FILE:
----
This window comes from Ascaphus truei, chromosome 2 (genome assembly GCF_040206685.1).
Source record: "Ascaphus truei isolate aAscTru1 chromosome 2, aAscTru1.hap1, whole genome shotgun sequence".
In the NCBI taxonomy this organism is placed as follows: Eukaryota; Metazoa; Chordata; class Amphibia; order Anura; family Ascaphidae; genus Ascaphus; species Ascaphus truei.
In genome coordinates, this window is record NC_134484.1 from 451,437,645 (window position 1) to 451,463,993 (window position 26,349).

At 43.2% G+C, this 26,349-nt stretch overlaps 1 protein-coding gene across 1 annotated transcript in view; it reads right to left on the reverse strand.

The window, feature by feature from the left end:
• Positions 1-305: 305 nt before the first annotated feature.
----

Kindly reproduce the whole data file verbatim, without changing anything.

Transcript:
This window comes from Ascaphus truei, chromosome 2 (genome assembly GCF_040206685.1).
Source record: "Ascaphus truei isolate aAscTru1 chromosome 2, aAscTru1.hap1, whole genome shotgun sequence".
In the NCBI taxonomy this organism is placed as follows: Eukaryota; Metazoa; Chordata; class Amphibia; order Anura; family Ascaphidae; genus Ascaphus; species Ascaphus truei.
In genome coordinates, this window is record NC_134484.1 from 451,437,645 (window position 1) to 451,463,993 (window position 26,349).

At 43.2% G+C, this 26,349-nt stretch overlaps 1 protein-coding gene across 1 annotated transcript in view; it reads right to left on the reverse strand.

The window, feature by feature from the left end:
• Positions 1-305: 305 nt before the first annotated feature.